(Guardian) Bernie Ecclestone has signalled that Formula One could drop its free‑to‑air television coverage on the BBC since the exposure it gets through the pay‑per‑view broadcaster Sky is sufficient on its own. It follows the announcement on Thursday that the rights to broadcast live F1 races in Italy have been sold to Sky Italia in a deal which further reduces the sport’s free-to-air coverage.
This year, for the first time in the modern history of F1, not all races are being broadcast in full on free-to-air TV in the UK. At an estimated cost of £25m annually Sky is broadcasting all races, qualifying and practice sessions live while the BBC is paying around £15m to show half of the races live with delayed highlights of the others. “We will never move all countries to pay‑per‑view only though it wouldn’t make any difference here in the UK,” said Ecclestone.
He explained that of the 25m households in the UK, “Sky reaches over 10m. We don’t get 10m on the BBC, normally about 6m or 7m.”
Fans were incensed by the new deal since it costs around £480 every year to subscribe to Sky’s sports package. Splitting the coverage has already dented the BBC’s viewing figures and this could push the F1 rights exclusively into Sky’s hands when the current joint contract expires in 2018.
The Chinese Grand Prix in April was the first race broadcast live by the BBC this year and its viewing figures were down by 1m on 2011 to a peak of 4.21m. Sky’s coverage of the race peaked at 887,000 and averaged at around 1m over the first four races of the year. However, since Sky has a dedicated F1 channel it broadcasts around three times more hours of the sport than the BBC does. The BBC is also hampered by not being able to show all the races live.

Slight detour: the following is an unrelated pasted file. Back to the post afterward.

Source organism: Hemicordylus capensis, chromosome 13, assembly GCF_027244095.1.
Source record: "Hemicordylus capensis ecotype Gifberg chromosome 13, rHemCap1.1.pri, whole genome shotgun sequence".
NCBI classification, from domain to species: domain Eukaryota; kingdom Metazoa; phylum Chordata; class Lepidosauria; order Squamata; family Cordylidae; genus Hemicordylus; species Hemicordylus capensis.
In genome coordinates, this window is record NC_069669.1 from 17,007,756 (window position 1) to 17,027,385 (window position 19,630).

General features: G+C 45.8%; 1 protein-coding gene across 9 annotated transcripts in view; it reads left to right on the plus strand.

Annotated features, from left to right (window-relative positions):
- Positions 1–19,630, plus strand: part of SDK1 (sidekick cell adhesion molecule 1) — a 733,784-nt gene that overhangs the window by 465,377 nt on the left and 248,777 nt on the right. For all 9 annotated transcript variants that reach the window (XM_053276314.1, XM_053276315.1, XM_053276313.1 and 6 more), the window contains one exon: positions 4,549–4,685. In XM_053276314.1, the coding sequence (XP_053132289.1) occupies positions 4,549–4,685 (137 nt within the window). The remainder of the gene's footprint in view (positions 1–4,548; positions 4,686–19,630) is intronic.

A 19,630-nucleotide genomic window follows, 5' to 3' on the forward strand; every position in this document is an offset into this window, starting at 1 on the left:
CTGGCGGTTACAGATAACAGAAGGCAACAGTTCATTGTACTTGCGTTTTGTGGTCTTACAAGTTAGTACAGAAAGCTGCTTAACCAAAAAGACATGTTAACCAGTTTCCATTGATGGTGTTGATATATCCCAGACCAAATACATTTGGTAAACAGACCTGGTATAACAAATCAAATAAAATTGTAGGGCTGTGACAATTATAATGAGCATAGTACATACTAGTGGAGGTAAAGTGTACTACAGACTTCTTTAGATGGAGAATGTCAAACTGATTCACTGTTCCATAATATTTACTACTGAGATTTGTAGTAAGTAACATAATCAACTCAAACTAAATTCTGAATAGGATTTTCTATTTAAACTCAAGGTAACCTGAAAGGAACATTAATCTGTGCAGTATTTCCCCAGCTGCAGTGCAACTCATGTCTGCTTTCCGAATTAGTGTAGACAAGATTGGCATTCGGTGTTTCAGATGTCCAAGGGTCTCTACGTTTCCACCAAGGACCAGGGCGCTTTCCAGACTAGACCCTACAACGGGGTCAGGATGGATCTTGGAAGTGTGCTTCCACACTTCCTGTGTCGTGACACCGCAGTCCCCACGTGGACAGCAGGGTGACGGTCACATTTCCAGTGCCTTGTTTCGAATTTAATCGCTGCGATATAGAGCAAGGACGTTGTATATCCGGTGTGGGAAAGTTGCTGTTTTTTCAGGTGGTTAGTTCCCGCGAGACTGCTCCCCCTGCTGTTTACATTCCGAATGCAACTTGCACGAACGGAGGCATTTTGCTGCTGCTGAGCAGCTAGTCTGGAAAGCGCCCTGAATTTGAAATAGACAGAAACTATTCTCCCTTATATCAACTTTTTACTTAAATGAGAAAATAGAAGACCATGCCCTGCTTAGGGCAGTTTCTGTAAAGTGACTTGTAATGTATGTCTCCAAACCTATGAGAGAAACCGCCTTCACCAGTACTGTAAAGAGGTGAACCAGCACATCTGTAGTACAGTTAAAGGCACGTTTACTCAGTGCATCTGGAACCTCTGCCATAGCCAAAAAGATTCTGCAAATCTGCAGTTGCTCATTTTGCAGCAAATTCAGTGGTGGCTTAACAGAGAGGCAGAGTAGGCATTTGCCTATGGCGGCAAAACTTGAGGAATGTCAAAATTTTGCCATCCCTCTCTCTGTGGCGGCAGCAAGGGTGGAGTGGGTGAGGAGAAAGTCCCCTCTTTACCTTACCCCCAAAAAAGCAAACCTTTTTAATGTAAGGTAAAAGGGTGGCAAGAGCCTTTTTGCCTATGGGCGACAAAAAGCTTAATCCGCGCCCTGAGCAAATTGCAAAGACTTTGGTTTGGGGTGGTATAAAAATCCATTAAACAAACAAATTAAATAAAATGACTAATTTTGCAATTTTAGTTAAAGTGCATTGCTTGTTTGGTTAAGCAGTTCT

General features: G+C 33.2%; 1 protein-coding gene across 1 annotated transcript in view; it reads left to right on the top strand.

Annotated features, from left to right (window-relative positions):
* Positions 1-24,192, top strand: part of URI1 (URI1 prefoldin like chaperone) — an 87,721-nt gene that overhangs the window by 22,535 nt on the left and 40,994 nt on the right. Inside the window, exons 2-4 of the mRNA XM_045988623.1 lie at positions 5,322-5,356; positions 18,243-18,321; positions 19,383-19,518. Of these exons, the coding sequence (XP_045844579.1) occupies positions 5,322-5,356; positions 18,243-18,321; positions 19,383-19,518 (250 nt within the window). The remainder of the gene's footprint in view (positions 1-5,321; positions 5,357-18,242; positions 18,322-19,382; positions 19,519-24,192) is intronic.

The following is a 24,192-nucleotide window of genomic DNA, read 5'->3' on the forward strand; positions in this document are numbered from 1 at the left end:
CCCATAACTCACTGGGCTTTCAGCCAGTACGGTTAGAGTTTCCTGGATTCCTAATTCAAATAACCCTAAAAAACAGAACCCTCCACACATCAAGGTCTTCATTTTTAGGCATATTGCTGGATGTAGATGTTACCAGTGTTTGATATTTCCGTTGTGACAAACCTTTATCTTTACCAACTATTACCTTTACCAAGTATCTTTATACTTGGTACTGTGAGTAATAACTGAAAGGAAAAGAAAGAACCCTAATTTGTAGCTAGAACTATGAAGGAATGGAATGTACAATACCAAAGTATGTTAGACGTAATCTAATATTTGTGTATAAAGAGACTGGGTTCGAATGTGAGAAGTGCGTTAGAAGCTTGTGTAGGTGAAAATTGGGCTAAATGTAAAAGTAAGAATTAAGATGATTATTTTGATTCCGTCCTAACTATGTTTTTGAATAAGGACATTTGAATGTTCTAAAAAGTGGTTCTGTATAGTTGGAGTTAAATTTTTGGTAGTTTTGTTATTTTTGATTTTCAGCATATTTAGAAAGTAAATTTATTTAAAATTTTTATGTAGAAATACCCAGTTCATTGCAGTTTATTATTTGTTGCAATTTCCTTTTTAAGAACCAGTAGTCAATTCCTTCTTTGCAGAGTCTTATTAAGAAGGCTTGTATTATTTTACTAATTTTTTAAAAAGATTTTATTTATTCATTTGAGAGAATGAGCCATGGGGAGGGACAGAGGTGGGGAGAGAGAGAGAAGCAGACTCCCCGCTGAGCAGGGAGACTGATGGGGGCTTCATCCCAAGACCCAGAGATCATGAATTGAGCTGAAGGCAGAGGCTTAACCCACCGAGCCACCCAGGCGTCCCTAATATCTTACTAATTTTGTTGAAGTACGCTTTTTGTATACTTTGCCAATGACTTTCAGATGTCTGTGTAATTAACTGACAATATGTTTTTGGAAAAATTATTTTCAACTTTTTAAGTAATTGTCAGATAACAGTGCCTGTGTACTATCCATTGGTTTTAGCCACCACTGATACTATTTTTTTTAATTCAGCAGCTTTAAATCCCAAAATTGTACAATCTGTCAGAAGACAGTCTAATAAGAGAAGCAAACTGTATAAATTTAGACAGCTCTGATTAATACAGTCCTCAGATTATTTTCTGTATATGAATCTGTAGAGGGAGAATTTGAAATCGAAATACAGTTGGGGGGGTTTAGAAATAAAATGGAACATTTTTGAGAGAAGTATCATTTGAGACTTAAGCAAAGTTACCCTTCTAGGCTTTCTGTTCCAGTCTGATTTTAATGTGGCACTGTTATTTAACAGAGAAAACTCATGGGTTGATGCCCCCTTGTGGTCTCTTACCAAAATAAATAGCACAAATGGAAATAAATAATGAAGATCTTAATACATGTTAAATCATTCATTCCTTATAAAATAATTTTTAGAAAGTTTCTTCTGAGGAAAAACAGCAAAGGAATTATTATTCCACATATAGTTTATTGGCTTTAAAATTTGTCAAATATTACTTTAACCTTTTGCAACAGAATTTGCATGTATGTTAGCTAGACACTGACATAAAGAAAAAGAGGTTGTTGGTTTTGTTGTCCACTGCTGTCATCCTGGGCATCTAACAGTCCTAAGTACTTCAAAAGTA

“The thing that TV stations want to buy most is live sport. People don’t want to watch delayed stuff because nowadays it’s hard not to know the result if you don’t want to,” said Ecclestone.
He said that “Sky have done a super job”, and added that the live rights slipped through the BBC’s grasp due to its complacency. “The Beeb were sure we wouldn’t be able to go anywhere else,” he said.The BBC was unavailable for comment.
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